For the most part, life as a Netflix (NASDAQ:NFLX) shareholder is smooth sailing. Transitioning first from a platform distributor to an innovator, and later, from content distributor to creator, Netflix stock has earned its place on Wall Street.
But last year’s topsy-turvy action in the markets has led many folks to question the disruptive firm’s relevancy. In July 2018, the NFLX stock price closed three cents shy of $419. Had the year ended at that point, shareholders would have banked a near-114% profit.
Unfortunately, that’s not how things turned out. Some disappointing earnings reports confirmed that the company’s vaunted user growth was finally experiencing maturation. Given its historical problem with cash burn, investors balked at paying a premium for diminishing returns. As a result, Netflix stock suffered a precipitous decline in the second half of 2018.
A Closer Look at NFLX
Now, stakeholders and prospective buyers are experiencing a case of deja vu. For this month, the NFLX stock price jumped to $325.16, or over 25%. No matter how you cut it, this is an impressive haul.
But the worrisome aspect is that Netflix stock fell on the same negative catalyst: a disappointing earnings report. Although the company beat its target for earnings per share — 30 cents versus 24 cents — it missed revenue projections. Consensus called for sales of $4.21 billion. Instead, NFLX mustered only $4.19 billion.
Of course, the most important metric for NFLX stock is the subscriber count. Internationally, Netflix decidedly outperformed, bringing in 7.31 million against a forecast for 6.14 million. However, its domestic haul — adding 1.53 million new subs against a 1.51 million forecast — underwhelmed.
Is the once-mighty NFLX losing its grip?
Netflix Stock and the Content Problem
On the surface, shareholders have every right to fear the recent pullback in the NFLX stock price. For one thing, a revenue miss likely indicates that growth in the domestic market has peaked.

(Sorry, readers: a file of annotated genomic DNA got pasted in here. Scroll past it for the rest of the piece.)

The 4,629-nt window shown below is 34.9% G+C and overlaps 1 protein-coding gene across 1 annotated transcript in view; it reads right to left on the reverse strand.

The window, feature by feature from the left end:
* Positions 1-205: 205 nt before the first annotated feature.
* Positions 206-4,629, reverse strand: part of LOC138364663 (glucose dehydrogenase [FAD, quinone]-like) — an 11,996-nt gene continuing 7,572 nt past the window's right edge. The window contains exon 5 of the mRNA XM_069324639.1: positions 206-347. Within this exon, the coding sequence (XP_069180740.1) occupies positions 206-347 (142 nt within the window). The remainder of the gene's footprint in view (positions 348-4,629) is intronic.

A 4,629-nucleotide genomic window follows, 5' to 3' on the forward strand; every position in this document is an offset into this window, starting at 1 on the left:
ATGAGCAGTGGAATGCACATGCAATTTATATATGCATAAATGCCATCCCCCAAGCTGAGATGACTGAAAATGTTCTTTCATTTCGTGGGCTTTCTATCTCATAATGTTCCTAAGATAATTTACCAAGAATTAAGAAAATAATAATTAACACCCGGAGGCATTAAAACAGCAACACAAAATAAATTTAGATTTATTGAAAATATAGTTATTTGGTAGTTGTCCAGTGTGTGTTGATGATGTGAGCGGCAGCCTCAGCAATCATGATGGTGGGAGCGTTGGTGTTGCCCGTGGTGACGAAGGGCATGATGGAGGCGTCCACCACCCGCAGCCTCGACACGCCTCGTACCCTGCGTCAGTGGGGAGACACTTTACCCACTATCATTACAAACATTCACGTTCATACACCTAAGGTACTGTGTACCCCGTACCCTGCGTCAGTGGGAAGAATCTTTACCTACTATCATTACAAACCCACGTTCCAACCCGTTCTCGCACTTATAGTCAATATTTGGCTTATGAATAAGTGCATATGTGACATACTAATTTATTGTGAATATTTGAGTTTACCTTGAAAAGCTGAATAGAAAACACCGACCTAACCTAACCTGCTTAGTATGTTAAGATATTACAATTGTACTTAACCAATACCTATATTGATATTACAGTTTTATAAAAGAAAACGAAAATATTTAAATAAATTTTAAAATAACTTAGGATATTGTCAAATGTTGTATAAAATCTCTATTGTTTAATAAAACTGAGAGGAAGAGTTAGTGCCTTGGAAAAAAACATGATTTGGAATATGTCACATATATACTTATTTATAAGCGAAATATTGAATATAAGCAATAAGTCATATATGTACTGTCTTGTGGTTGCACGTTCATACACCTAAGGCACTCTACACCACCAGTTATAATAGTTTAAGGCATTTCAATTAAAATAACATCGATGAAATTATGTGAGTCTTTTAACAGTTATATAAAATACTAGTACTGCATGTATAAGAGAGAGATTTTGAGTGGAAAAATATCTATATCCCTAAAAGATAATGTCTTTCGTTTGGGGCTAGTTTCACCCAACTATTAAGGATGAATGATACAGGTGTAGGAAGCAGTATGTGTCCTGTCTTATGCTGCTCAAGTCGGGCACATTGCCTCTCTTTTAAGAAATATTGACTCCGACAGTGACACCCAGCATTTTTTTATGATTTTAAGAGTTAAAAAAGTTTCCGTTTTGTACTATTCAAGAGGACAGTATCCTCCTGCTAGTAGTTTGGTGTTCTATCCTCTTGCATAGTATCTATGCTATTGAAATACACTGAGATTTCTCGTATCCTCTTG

In addition, Netflix suffers from a competition avalanche. Heavyweights like Disney (NYSE:DIS), Amazon (NASDAQ:AMZN), AT&T (NYSE:T), and Comcast (NASDAQ:CMCSA) have all entered the fray. Even MTV-parent Viacom (NASDAQ:VIA, NASDAQ:VIAB) placed its name for consideration through its Pluto TV acquisition.
Under normal circumstances, I’d probably dump Netflix stock. Typically, it’s not a great idea to hold a company levered to a saturated market. Plus, the cash burn makes the entire proposition an onerously-expensive affair.
But don’t forget why the cash burn exists in the first place. Netflix is disruptive not just because it innovated the streaming concept: anybody with enough resources can enter this space. What sets apart the company is their content.
While the fallout in the NFLX stock price was occurring, Netflix scored a crucial victory, winning 15 Oscar nominations. We’re not talking about token nominations, either. A “Best Picture” nod for “Roma” confirms Netflix’s content credibility.
The acknowledgment represents the clear progression in the company’s long-term strategy. Last year, NFLX stunned industry insiders with its dominant performance at the Emmys. Having beaten TV content providers at their own game, their next step was the big screen.
Of course, breaking into this segment requires vast resources. To get around this challenge, management made smart, cost-saving decisions. A critical one was the Netflix acquisition of ABQ Studios in Albuquerque.
To further the point, the production budget for “Roma” was only $15 million. This measly sum proves that a great storyline counts more than mindless computer-generated graphics.
Have Patience in NFLX Stock
Despite the obvious traction that Netflix has earned for its original productions, Netflix stock remains subject to human emotions. As such, the prevailing criticism towards the company will probably hurt shares in the nearer-term.
Additionally, the NFLX stock price has gone up too far, too fast. Therefore, just from a technical standpoint, I’d like to see shares settle down before initiating a position. We also don’t need to be reminded that the broader environment — government shutdown, trade war, etc. — isn’t conducive for trading.
But like all pressure-points and calamities, the bearishness will eventually fade. When it does, NFLX offers substantial growth potential. It’s already won the platform war. As we have just witnessed, it’s also winning in the pivotal content arena.
As of this writing, Josh Enomoto did not hold a position in any of the aforementioned securities.